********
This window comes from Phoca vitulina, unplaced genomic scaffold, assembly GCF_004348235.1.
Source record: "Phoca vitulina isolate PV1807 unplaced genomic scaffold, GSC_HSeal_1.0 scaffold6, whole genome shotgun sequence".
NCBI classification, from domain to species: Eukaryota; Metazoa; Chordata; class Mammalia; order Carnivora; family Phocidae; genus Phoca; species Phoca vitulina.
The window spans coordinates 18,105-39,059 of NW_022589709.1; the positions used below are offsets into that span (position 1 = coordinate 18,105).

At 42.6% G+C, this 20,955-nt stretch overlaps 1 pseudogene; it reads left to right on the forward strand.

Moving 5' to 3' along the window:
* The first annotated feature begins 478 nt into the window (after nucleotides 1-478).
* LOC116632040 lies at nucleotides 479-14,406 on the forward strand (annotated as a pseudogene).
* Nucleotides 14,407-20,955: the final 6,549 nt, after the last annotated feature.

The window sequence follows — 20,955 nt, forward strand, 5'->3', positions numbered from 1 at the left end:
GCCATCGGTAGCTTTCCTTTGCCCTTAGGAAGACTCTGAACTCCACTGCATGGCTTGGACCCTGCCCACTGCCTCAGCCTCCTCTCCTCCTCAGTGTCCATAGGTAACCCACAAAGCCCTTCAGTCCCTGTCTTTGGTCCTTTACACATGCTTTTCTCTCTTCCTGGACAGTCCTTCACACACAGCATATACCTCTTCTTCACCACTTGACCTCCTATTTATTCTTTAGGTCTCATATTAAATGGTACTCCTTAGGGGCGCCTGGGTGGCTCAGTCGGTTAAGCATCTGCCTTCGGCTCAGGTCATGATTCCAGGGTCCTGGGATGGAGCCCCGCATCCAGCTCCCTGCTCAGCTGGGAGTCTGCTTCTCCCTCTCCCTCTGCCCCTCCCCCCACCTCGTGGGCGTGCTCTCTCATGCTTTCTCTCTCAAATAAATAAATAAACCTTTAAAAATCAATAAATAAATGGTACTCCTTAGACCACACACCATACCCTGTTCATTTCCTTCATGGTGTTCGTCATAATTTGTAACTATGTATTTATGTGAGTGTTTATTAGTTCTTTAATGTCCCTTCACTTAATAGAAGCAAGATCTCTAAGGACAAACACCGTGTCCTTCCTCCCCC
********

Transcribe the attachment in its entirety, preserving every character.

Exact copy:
This window comes from Phoca vitulina, unplaced genomic scaffold, assembly GCF_004348235.1.
Source record: "Phoca vitulina isolate PV1807 unplaced genomic scaffold, GSC_HSeal_1.0 scaffold6, whole genome shotgun sequence".
NCBI classification, from domain to species: Eukaryota; Metazoa; Chordata; class Mammalia; order Carnivora; family Phocidae; genus Phoca; species Phoca vitulina.
The window spans coordinates 18,105-39,059 of NW_022589709.1; the positions used below are offsets into that span (position 1 = coordinate 18,105).

At 42.6% G+C, this 20,955-nt stretch overlaps 1 pseudogene; it reads left to right on the forward strand.

Moving 5' to 3' along the window:
* The first annotated feature begins 478 nt into the window (after nucleotides 1-478).
* LOC116632040 lies at nucleotides 479-14,406 on the forward strand (annotated as a pseudogene).
* Nucleotides 14,407-20,955: the final 6,549 nt, after the last annotated feature.

The window sequence follows — 20,955 nt, forward strand, 5'->3', positions numbered from 1 at the left end:
GCCATCGGTAGCTTTCCTTTGCCCTTAGGAAGACTCTGAACTCCACTGCATGGCTTGGACCCTGCCCACTGCCTCAGCCTCCTCTCCTCCTCAGTGTCCATAGGTAACCCACAAAGCCCTTCAGTCCCTGTCTTTGGTCCTTTACACATGCTTTTCTCTCTTCCTGGACAGTCCTTCACACACAGCATATACCTCTTCTTCACCACTTGACCTCCTATTTATTCTTTAGGTCTCATATTAAATGGTACTCCTTAGGGGCGCCTGGGTGGCTCAGTCGGTTAAGCATCTGCCTTCGGCTCAGGTCATGATTCCAGGGTCCTGGGATGGAGCCCCGCATCCAGCTCCCTGCTCAGCTGGGAGTCTGCTTCTCCCTCTCCCTCTGCCCCTCCCCCCACCTCGTGGGCGTGCTCTCTCATGCTTTCTCTCTCAAATAAATAAATAAACCTTTAAAAATCAATAAATAAATGGTACTCCTTAGACCACACACCATACCCTGTTCATTTCCTTCATGGTGTTCGTCATAATTTGTAACTATGTATTTATGTGAGTGTTTATTAGTTCTTTAATGTCCCTTCACTTAATAGAAGCAAGATCTCTAAGGACAAACACCGTGTCCTTCCTCCCCC